In Volume I of Jesus of Nazareth, authored by Pope Benedict XVI before he became pontiff, the three temptations of Christ in the desert before entering public life are considered.
As applied to the Church, Benedict envisions the Church being afflicted by the same temptation:
A very serious temptation of the Church is to gain acceptance of its authority and message by solving social problems. Liberation theologians during the 70s allied themselves with Marxism, thinking this alliance would draw people to the message of the Gospel. But the Kingdom of God is a separate message, connected, but not identical, with social justice.
Liberal Catholics, identifying the Gospel with social justice, often are willing to literally "throw out the baby with the bathwater" — voting for rabidly pro-abortion candidates on the grounds that they are for social justice (along with most atheists and secularists). The right to life of the most vulnerable human beings is considered somehow irrelevant to this "social justice."
The Pope comments,
Imagine the instant influence and adulation Jesus could have acquired, if there had been a crowd gathered down below the temple, looking up and seeing him literally being carried down by the angels; or if, in his preaching, he had used his miraculous powers to draw attention to himself in front of crowds, e.g. by levitating.
There is a temptation among some segments of the Church to draw people in and make conversions through "signs and wonders." The Medjugorje cult now is the chief example of this. Pilgrims have been coming in the tens of thousands for over thirty years to an unauthorized Marian shrine, where the Madonna is alleged to have been appearing almost on demand to six visionaries over 33,000 times. Visitors often return with tales of seeing solar phenomena imitating the miraculous "dance of the sun" at Fatima in 1917, and having their rosaries mysteriously turn a golden tint; Randall Sullivan, in The Miracle Detective, reports an incident when the visionaries were pulled miraculously in two minutes to the top of Cross Mountain at Medjugorje.
But the messages of the "Gospa" at Medjugorje are heterodox messages: "all faiths are identical;" some people are in hell because "they have committed grave sins that God cannot pardon;" people in heaven are "present with the soul and the body;" and a disobedient priest-director, Fr. Zovko, is a "saint," in spite of his suspension from priestly functions. This Madonna allegedly entrusted ten secrets to the visionaries, none of which have been revealed; predicted a "great sign" which never appeared; and said that her last appearance would be on July 31, 1981, but apparently changed her mind, and decided to continue appearing. This Madonna also, strangely and uncharacteristically, supports the Franciscans in their disobedience to Vatican orders, and tells the visionaries to ignore their bishops. These are strange "fruits" of a visitation by the Madonna. Disobedience is the sin Satan (famous for his own non serviam) identifies with most closely; once inculcated, it branches out into greed, lust, wrath, and other capital sins.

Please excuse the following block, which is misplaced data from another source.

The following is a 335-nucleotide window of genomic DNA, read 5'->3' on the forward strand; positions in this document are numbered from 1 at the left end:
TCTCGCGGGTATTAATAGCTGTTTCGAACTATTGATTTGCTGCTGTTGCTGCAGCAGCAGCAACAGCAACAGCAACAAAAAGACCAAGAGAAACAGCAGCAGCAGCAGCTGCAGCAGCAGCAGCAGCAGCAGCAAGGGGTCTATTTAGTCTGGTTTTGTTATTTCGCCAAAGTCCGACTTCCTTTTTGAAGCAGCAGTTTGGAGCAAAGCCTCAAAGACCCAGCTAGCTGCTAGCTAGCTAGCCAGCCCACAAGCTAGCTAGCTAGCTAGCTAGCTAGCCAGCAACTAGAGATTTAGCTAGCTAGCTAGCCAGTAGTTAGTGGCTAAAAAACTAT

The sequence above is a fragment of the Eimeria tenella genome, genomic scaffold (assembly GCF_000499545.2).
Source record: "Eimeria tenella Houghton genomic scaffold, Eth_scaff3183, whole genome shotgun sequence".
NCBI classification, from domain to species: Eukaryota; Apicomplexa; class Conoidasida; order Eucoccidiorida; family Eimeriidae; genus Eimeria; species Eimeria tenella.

Medjugorje supporters point to many "good fruits" — conversions, return to the sacraments, etc. — but one can also be sure that there would have been all manner of conversions and repentance, possibly lifelong, if Jesus had decided to manifest his supernatural powers in public.
Yves Chiron chronicles 71 apparitions supposed to have taken place after Medjugorje, between 1981 and 1991. This is a spectacular way to get some people to flock to the sacraments and convert, complementing the "bread" with "circuses." But lasting faith ordinarily grows in low-key surroundings in the silence of the heart.
The Pope observes that, as applied to the Church,
First of all, one should notice that Jesus did not contradict the devil regarding the alleged power he had over the world. Like a Mafia boss, Satan, within the limits allowed by God, has tremendous power to reward those who are forwarding his purposes, and make things difficult for anyone who gets in his way. But Jesus was not interested in any kind of "power sharing" or détente with evil.
The temptation of the Church, similarly, is nothing so gross as devil worship, but much more subtle — making accommodation with evil, to be seen as "progressive," and thus winning many of a progressive mentality to its side. For example, the current rush of some Catholic institutions to accept the Presidential mandate for coverage of contraceptives, abortifacients, and sterilizing procedures is an accommodation that has mustered much support from liberals, who congratulate such institutions for no longer being "stuck in the dark ages," inimical to modern progress. Some, seeing how "progressive" the Church has become, might overcome their hesitancy and desire to become associated with this modernized Church. This sort of Church, in their eyes, would be an asset for their plans of organizing or reorganizing society, no longer an unwelcome obstacle. But power-sharing with evil has a way of boomeranging.
At the end of these three temptations, the Gospel tells us that angels came to minister to Jesus. Likewise, if the Church is able to avoid easy, pragmatic ways of evangelizing the world, we can be sure that supernatural help will arrive to give an extra boost to its efforts.
Howard Kainz. "The Three Temptations of the Church." Crisis Magazine (January 4, 2012).
Reprinted with permission of Crisis Magazine.
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